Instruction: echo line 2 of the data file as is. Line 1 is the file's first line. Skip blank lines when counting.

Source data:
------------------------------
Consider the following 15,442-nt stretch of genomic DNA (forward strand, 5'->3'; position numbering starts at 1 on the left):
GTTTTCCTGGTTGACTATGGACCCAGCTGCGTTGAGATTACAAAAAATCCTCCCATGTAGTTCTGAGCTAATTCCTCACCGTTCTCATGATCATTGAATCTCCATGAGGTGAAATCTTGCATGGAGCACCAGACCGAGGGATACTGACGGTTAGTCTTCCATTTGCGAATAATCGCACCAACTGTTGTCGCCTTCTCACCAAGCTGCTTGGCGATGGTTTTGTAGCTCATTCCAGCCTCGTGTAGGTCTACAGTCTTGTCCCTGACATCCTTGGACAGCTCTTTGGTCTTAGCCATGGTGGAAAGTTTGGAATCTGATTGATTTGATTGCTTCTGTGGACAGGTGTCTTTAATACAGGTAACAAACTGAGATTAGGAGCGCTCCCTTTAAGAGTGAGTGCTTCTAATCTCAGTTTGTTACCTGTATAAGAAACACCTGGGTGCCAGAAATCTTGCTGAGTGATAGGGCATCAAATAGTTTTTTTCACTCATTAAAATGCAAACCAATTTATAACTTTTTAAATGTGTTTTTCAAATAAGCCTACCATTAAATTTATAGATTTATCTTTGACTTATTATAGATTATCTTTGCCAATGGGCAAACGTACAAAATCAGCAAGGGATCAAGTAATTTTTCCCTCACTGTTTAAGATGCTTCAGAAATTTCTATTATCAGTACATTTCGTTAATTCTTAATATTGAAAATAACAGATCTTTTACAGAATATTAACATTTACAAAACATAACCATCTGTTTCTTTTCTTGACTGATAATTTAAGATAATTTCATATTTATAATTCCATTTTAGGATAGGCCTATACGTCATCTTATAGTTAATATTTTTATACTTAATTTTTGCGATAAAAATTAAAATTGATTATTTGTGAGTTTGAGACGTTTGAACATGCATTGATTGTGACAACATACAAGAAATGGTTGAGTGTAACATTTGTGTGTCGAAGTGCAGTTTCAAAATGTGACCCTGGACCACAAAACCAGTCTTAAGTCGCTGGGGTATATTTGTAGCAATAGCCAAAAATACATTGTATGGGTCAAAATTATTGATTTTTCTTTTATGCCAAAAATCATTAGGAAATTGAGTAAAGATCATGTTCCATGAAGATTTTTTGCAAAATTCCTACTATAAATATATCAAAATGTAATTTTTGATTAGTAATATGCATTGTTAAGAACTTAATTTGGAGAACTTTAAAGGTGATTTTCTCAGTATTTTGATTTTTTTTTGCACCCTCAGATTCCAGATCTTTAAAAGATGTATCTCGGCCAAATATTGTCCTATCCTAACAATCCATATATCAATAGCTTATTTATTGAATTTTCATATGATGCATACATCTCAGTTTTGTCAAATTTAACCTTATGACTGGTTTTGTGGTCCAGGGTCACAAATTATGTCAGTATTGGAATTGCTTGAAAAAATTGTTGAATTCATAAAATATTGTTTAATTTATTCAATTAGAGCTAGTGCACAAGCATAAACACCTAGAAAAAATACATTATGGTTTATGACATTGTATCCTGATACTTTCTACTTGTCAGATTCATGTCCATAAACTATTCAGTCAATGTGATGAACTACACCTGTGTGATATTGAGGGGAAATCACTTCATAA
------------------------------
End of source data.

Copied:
GTTTTCCTGGTTGACTATGGACCCAGCTGCGTTGAGATTACAAAAAATCCTCCCATGTAGTTCTGAGCTAATTCCTCACCGTTCTCATGATCATTGAATCTCCATGAGGTGAAATCTTGCATGGAGCACCAGACCGAGGGATACTGACGGTTAGTCTTCCATTTGCGAATAATCGCACCAACTGTTGTCGCCTTCTCACCAAGCTGCTTGGCGATGGTTTTGTAGCTCATTCCAGCCTCGTGTAGGTCTACAGTCTTGTCCCTGACATCCTTGGACAGCTCTTTGGTCTTAGCCATGGTGGAAAGTTTGGAATCTGATTGATTTGATTGCTTCTGTGGACAGGTGTCTTTAATACAGGTAACAAACTGAGATTAGGAGCGCTCCCTTTAAGAGTGAGTGCTTCTAATCTCAGTTTGTTACCTGTATAAGAAACACCTGGGTGCCAGAAATCTTGCTGAGTGATAGGGCATCAAATAGTTTTTTTCACTCATTAAAATGCAAACCAATTTATAACTTTTTAAATGTGTTTTTCAAATAAGCCTACCATTAAATTTATAGATTTATCTTTGACTTATTATAGATTATCTTTGCCAATGGGCAAACGTACAAAATCAGCAAGGGATCAAGTAATTTTTCCCTCACTGTTTAAGATGCTTCAGAAATTTCTATTATCAGTACATTTCGTTAATTCTTAATATTGAAAATAACAGATCTTTTACAGAATATTAACATTTACAAAACATAACCATCTGTTTCTTTTCTTGACTGATAATTTAAGATAATTTCATATTTATAATTCCATTTTAGGATAGGCCTATACGTCATCTTATAGTTAATATTTTTATACTTAATTTTTGCGATAAAAATTAAAATTGATTATTTGTGAGTTTGAGACGTTTGAACATGCATTGATTGTGACAACATACAAGAAATGGTTGAGTGTAACATTTGTGTGTCGAAGTGCAGTTTCAAAATGTGACCCTGGACCACAAAACCAGTCTTAAGTCGCTGGGGTATATTTGTAGCAATAGCCAAAAATACATTGTATGGGTCAAAATTATTGATTTTTCTTTTATGCCAAAAATCATTAGGAAATTGAGTAAAGATCATGTTCCATGAAGATTTTTTGCAAAATTCCTACTATAAATATATCAAAATGTAATTTTTGATTAGTAATATGCATTGTTAAGAACTTAATTTGGAGAACTTTAAAGGTGATTTTCTCAGTATTTTGATTTTTTTTTGCACCCTCAGATTCCAGATCTTTAAAAGATGTATCTCGGCCAAATATTGTCCTATCCTAACAATCCATATATCAATAGCTTATTTATTGAATTTTCATATGATGCATACATCTCAGTTTTGTCAAATTTAACCTTATGACTGGTTTTGTGGTCCAGGGTCACAAATTATGTCAGTATTGGAATTGCTTGAAAAAATTGTTGAATTCATAAAATATTGTTTAATTTATTCAATTAGAGCTAGTGCACAAGCATAAACACCTAGAAAAAATACATTATGGTTTATGACATTGTATCCTGATACTTTCTACTTGTCAGATTCATGTCCATAAACTATTCAGTCAATGTGATGAACTACACCTGTGTGATATTGAGGGGAAATCACTTCATAA